A short while back I wrote a shoot out style review about John Coltrane’s jazz classic A Love Supreme, where I took a look at how an old vinyl pressing stood up to more modern options such as streaming via the Tidal music service or on an SACD (click here if you missed it!). Several have asked about whether I also knew that a Pure Audio series Blu-ray edition of the album existed — which I did, but did not own at the time I wrote the review. I figured that I would write a follow-on once I got my hands on a copy — curiously enough, that time came much sooner than expected as I found a one recently at Amoeba Music.
And I am really very pleased with it. Playing at 24-bit, 96 kHz resolution in either PCM, DTS-HD Master Audio or Dolby TrueHD Stereo, all three versions of the album sound quite excellent overall. The biggest thing I noticed is that it sounds more like the vinyl version of A Love Supreme, a richer, warmer overall presentation of the music than other format I’ve heard.
Were there differences between the formats? When I switched from PCM to DTS, there was a noticeably brighter sound, particularly on the ride cymbals. The Dolby track was significantly lower volume than the other versions on the disc but sounded good when I turned up the volume… curiously, this was my least favorite version on the disc, perhaps because it felt somehow flatter and more compressed. Both the PCM and DTS versions felt more open and air-y, which is important for a recording like this — when it exists, you really do want to hear the sound of the instruments resonating and interacting with one another in the studio itself. This is especially true for a recording made by the legendary Rudy Van Gelder at his studio in Englewood Cliffs, NJ.
How did these Blu-ray Pure Audio versions compare to the SACD? Well… the SACD sounds really quite nice, but the Blu-ray had just that hair more joy resonating within and around it. Joy? Why, yes I think that is a fair term. Perhaps it was less of that sense of listening to something that has been digitized and more about just hearing the music. The cymbals sound particularly more realistic and I preferred the resonance of Coltrane’s saxophone more on the Blu-ray Disc. This is a spiritually rich recording so being able to connect with the joyousness within the music is essential. So… yes… joy!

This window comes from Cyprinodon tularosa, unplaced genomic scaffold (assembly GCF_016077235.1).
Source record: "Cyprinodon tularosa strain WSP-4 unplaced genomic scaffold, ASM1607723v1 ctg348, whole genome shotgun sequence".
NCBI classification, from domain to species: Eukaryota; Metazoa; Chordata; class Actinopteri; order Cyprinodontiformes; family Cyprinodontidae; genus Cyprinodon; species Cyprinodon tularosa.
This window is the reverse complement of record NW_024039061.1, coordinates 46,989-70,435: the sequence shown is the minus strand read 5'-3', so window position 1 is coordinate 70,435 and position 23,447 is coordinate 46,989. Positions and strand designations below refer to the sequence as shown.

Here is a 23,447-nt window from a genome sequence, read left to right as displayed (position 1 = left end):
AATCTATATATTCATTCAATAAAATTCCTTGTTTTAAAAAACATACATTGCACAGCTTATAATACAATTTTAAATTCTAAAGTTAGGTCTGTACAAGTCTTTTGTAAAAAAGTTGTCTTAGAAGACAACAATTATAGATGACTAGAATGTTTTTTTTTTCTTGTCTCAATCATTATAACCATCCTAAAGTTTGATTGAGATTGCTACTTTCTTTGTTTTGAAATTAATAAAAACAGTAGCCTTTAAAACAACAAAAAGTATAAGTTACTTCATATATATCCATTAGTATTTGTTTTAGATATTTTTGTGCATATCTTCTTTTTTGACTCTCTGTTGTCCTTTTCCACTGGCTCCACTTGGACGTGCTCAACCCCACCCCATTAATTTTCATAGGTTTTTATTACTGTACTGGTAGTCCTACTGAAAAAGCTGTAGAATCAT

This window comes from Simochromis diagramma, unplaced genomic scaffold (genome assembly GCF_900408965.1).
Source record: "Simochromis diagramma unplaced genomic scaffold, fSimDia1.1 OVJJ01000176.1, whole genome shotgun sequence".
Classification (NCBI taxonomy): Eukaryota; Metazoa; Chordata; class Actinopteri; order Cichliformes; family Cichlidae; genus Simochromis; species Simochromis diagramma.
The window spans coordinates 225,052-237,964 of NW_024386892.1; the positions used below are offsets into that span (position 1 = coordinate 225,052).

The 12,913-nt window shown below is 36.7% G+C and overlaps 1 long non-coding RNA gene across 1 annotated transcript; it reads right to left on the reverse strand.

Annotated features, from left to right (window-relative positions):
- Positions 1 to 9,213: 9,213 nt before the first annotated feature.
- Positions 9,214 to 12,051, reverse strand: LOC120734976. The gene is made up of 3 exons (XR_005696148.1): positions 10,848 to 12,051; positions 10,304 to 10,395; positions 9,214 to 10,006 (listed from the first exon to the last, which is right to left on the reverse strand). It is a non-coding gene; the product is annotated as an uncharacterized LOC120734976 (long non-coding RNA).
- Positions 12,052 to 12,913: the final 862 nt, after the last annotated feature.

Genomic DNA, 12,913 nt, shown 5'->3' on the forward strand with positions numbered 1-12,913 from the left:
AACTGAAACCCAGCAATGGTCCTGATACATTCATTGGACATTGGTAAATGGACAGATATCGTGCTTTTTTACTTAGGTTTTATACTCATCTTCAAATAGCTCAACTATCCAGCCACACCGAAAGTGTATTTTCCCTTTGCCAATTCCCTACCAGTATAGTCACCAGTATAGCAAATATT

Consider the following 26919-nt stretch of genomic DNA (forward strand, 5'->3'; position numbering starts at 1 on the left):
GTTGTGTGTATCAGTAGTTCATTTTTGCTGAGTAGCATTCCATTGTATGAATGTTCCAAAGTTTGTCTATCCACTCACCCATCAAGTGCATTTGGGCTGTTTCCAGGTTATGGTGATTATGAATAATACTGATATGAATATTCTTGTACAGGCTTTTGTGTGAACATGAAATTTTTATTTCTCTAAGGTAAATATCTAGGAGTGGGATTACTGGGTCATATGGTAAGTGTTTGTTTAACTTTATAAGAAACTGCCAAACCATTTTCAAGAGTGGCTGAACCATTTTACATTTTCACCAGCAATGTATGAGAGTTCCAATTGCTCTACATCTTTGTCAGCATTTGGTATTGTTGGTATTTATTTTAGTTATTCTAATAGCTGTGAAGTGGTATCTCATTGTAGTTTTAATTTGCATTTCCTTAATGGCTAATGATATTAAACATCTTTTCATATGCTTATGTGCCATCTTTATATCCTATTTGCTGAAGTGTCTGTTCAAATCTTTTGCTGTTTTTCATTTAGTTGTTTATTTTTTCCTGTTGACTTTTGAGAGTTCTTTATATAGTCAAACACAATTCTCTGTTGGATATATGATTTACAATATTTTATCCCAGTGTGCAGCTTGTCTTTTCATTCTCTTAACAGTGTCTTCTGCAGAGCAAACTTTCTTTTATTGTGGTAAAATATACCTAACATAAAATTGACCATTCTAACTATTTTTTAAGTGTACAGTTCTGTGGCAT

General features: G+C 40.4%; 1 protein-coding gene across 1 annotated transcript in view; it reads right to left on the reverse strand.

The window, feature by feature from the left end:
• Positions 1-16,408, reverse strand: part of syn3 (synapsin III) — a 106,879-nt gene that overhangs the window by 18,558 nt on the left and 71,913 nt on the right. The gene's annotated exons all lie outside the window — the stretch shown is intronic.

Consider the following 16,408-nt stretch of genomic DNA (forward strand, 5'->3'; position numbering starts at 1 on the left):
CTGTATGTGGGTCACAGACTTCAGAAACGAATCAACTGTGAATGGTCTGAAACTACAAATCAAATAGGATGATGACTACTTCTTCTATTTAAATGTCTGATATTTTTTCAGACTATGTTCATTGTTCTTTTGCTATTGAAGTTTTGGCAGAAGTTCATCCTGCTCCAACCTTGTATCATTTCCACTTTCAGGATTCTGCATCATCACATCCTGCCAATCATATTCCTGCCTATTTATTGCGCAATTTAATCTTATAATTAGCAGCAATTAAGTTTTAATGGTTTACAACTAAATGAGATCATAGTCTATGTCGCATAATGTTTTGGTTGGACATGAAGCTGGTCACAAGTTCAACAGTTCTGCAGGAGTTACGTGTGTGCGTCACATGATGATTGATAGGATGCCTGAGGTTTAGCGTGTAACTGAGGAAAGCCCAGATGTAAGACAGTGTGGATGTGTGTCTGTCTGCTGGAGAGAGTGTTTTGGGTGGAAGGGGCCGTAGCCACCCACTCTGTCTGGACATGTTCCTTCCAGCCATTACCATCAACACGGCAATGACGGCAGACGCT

But… you know folks… I’ve said this before: this is not a hard science review folks I am doing here so please don’t get bent out of shape if you are a fan of one particular format over another. I am simply reporting purely on my gut instincts and what I am hearing in the moment. To your ear, the SACD might sound just ducky. And, again per my earlier review, some of you might well find the high resolution MQA stream available on Tidal more than satisfactory, especially if you are listening in “Exclusive Mode” with maximum “Force Volume” and passthrough of the MQA to be decoded by your favorite DAC (I am currently using a Mytek Brooklyn model and this is what I was told was the optimum way to set up myTidal stream for MQA playback) .
The Blu-ray Audio disc also comes with a nice added value: Alternate takes and a download. The only drag was that the download was only in MP3 quality but overall this package is still over a very high quality caliber. Nothing to complain about — in fact, I have been enjoying this Pure Audio Blu-ray Disc much more than some of the others I’ve purchased (especially ones without any bonuses!)
The good news for those of you who might want an option to traditional vinyl long playing records is that there are some fine modern options for high fidelity listening of classic recordings. You just have to track them down a bit. I’ve embedded links to many of the items discussed in this article so just click the links to explore whether they are titles you want to own.